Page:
The second decision is how to shear the horse? The answer mainly depends on what the training schedule looks like during the cold season. If the horse is only worked lightly, it may be enough to cover the four-legged friend. This means that he develops a winter coat that is not too dense right from the start. It is also crucial whether the horse sweats a lot or a little on its own.

In order to make the choice of the type of harness a little easier, you should consider the following aspects:

  • Will the horse spend a lot of time in the stable or spend the day outside?
  • Do you already have different horse blankets or are you planning to buy additional ones?
  • Does the horse freeze quickly?
  • Has the horse been sheared before?

Shear Types

Full Cord

The most radical type of shear is full shear. Here the entire fur of the horse is shaved, including the legs and head. Particular care must be taken when shaving the head because the whiskers must not be shortened. On the one hand, they are important for the horse’s perception, on the other hand, removing or cutting whisker hair is prohibited by animal welfare law.

You can see full shearing especially in performance horses that work hard even in winter and go to competitions despite low temperatures. This is not only due to the fact that the sheared horses practically do not sweat. They dry again quickly after exertion and thus also after exertion and also look particularly well-groomed. However, this type of shearing should only be used for sport horses, as it deprives the animal of any possibility of keeping itself warm. This in turn means extensive care, because the horse has to be covered at all times. The ceiling is only allowed to go down during the work phase and cleaning, with the latter you also have to make sure that there is no draft. The horse may even have to be equipped with warming bandages and a blanket neck part if the temperatures drop sharply.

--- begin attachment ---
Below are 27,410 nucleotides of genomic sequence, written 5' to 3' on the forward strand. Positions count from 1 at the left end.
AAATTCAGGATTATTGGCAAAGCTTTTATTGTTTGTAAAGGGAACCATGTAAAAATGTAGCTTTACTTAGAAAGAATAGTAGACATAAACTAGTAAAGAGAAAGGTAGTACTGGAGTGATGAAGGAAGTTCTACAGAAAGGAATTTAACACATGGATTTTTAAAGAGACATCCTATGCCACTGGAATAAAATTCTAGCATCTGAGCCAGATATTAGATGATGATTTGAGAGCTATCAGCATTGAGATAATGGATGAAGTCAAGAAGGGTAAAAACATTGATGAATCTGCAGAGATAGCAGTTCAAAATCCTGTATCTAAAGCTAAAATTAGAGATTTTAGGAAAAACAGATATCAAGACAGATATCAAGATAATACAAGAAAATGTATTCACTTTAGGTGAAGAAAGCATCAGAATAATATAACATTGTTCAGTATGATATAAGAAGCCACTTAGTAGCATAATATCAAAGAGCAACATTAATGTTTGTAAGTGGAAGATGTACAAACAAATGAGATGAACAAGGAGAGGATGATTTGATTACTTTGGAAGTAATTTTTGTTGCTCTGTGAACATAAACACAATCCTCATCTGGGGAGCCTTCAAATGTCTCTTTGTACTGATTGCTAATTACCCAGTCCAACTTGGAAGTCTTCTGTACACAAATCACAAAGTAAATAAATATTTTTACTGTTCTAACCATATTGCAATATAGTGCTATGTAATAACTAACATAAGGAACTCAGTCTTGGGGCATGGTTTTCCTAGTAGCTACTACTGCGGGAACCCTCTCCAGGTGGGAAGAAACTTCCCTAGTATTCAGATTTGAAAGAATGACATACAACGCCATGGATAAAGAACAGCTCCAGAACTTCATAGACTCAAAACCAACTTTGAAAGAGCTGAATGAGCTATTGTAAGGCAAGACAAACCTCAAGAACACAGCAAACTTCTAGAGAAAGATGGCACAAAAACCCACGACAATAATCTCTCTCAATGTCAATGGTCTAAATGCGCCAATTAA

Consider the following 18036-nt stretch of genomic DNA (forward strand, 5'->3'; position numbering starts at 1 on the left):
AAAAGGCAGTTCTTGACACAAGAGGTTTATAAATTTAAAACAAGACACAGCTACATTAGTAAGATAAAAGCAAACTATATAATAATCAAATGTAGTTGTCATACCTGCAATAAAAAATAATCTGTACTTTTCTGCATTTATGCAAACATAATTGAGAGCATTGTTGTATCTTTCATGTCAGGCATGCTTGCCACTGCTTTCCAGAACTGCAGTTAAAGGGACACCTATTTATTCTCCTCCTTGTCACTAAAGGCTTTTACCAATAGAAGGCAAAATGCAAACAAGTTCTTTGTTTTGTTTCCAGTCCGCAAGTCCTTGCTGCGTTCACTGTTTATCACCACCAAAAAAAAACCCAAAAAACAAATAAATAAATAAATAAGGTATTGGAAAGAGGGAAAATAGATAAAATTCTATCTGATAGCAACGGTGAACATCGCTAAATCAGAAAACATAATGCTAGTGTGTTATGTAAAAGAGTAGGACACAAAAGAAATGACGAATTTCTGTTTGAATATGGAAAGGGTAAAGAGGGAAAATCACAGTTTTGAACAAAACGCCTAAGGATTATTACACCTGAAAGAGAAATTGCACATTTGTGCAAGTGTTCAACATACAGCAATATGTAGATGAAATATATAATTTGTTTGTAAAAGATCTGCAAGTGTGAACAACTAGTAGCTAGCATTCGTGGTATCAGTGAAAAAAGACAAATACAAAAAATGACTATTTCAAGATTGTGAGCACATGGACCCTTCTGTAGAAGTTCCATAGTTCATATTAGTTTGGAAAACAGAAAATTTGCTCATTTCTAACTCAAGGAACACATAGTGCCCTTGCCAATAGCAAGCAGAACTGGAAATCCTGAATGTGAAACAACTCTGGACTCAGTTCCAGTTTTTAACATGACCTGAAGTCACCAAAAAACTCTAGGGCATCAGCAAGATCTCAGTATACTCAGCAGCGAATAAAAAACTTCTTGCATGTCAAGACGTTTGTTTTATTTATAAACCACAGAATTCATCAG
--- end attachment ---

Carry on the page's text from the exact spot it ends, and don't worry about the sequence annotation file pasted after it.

Hunter or Hunting Shear

The hunter or hunting shear is also suitable for horses that are in medium to hard work. However, it is mainly carried out on four-legged friends who go with them on big hunts in autumn. Similar to full shearing, the body is almost completely sheared, only the legs and the saddle position are left out. Despite the fur that has been left standing, one must be careful to keep the horse warm with blankets at all times, even during quiet rides.

This type of clipping has two advantages:

  • The horse hardly sweats, even with intense exertion.
  • The Hunterschur still offers some level of protection. The saddle area prevents chafing and saddle pressure, and the fur on the legs protects against cold, mud, hoof injuries, and thorns.

When shearing you have to be particularly careful when it comes to the location of the saddle field. If you position it incorrectly, you can leave places on your back unprotected. In addition, it visually beautifies the body of the horse (if the saddle field is too far back, the back is visually shortened, the shoulder lengthened). It is best to put on the saddle in front of the shear and trace the outlines of the skin with chalk. So you play it safe and have an individual shear template.

Ceiling Cord

The third type of cord is the blanket cord, which is suitable for horses that are in moderately difficult training. So take part in tournaments but also stand on the pasture during the day if the weather permits. The areas where the horse sweats the most during light to moderate work are sheared: the neck, chest, and stomach. Leaving the fur on the back creates a natural kidney blanket, which makes it possible to ride off-road even without a blanket. Horses with sensitive backs benefit from this balanced combination of sweat and cold protection.